The Island seems in contrast to most of the work of Lounguine, which is very much about current people and issues. He said this is the beginning of a series of "lives of saints." And from what he says the focus on the spiritual is meant to fill a felt need in the materialistic Russia of today.

Mamonov was also featured in Taxi Blues (1990), Louguine's first feature, which won a special prize at Cannes; his The Wedding (2000) won the Cannes Best Acting Ensemble prize.

Shown as part of the San Francisco International Film Festival 2007.

Chris Knipp
05-09-2007, 07:36 PM


Death in a family, seen through an outsider

Like Hong Sang-soo (Woman Is the Future of Man, A Tale of Cinema, Woman on the Beach), Lee Yoon-ki is skillful here at using extended dialogue among a group of young people to develop character and situation. In this story of a girl who's brought to stand in for a lost daughter for a dying old man, the dialogue spreads out to a whole extended family. Two young men start talking to the young woman (Han Hyo-ju) on a Seoul street where they've found her. Myeongeun, who was always strange, went away to school, and then a few years ago simply disappeared. Gi-yeong (Kim Yeong-min) is convinced this is Myeongeon. She denies it. But then he persists, asking her if she would be willing to come and make the dying man happy by posing as his long-lost daughter. It's not really clear to us whether this girl is or isn't Myeongeon. This uncertainty provides a kind of tension throughout the film.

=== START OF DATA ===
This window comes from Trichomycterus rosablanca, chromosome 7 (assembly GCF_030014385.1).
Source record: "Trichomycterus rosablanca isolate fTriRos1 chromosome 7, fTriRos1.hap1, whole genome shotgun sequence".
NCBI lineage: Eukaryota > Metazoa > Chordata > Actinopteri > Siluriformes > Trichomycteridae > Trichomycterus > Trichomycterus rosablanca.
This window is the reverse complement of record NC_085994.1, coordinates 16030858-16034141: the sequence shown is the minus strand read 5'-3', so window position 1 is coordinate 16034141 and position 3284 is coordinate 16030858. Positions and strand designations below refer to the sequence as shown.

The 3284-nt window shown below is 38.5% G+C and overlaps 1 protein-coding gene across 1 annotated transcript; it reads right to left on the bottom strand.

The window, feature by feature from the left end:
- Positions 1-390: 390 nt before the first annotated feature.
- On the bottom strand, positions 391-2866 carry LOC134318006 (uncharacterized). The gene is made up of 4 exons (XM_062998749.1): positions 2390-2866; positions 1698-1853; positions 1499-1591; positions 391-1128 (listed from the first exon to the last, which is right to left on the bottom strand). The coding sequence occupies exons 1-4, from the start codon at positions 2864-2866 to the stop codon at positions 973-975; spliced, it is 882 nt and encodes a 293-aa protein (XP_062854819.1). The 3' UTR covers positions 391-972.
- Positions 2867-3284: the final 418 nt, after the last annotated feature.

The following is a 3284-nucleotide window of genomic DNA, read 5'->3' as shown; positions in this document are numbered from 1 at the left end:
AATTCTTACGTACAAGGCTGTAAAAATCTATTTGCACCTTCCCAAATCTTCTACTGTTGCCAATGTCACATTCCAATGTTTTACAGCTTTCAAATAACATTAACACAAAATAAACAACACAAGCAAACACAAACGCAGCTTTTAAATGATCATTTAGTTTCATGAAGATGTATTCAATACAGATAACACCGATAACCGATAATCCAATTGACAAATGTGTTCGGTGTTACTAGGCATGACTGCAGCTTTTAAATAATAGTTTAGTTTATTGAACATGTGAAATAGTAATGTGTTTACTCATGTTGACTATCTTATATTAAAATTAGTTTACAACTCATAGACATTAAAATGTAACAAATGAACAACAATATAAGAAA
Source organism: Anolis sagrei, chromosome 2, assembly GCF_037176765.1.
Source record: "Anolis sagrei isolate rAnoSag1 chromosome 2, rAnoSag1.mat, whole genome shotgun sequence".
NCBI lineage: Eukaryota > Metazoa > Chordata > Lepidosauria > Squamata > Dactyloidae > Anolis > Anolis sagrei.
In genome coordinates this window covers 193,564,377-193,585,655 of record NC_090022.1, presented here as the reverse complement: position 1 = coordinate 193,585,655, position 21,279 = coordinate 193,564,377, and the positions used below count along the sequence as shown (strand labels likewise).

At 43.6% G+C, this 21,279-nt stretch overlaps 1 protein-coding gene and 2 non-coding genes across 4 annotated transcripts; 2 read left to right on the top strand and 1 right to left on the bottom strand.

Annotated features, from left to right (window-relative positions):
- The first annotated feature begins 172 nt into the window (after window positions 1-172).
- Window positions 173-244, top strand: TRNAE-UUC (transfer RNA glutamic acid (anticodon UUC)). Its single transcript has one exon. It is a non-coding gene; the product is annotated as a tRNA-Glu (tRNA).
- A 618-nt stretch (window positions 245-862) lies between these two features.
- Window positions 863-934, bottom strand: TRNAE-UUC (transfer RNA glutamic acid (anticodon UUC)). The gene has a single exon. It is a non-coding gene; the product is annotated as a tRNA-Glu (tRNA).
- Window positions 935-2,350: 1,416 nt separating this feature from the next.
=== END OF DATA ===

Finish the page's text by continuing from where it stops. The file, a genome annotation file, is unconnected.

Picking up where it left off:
The first third of the film is full of discussion and argument, first to persuade the girl to come to the house, then when she does, among other family members over whether this idea of her impersonation is proper.

The argument goes on and on among family members and others sprawled on the living room floor. Some of them split off; and later still guests come to visit the dying man and a meal is served outside on this warm summer night.

One of several striking coups de theatre comes during the big family debate, with everyone sitting on the living room floor. An older woman has taken the girl aside right away, and after giving her tea, despite all the argument, she solicitously leads the girl through the living room: and suddenly everybody realizes. It's done.

Ad Lib Night's middle section, which drifts from group to group, with attention drifting away from the girl, and some people chatting in bedrooms or kitchen, others dining on barbecue outside, could well use some tightening up. But the tension of a large gathering around a drying man, whose wealth various people are obviously interested in inheriting, is nonetheless well maintained. There's an ironic sense in which the girl seems almost the only one who innocently cares about the dying man, even though she appears to have no particular connection with him.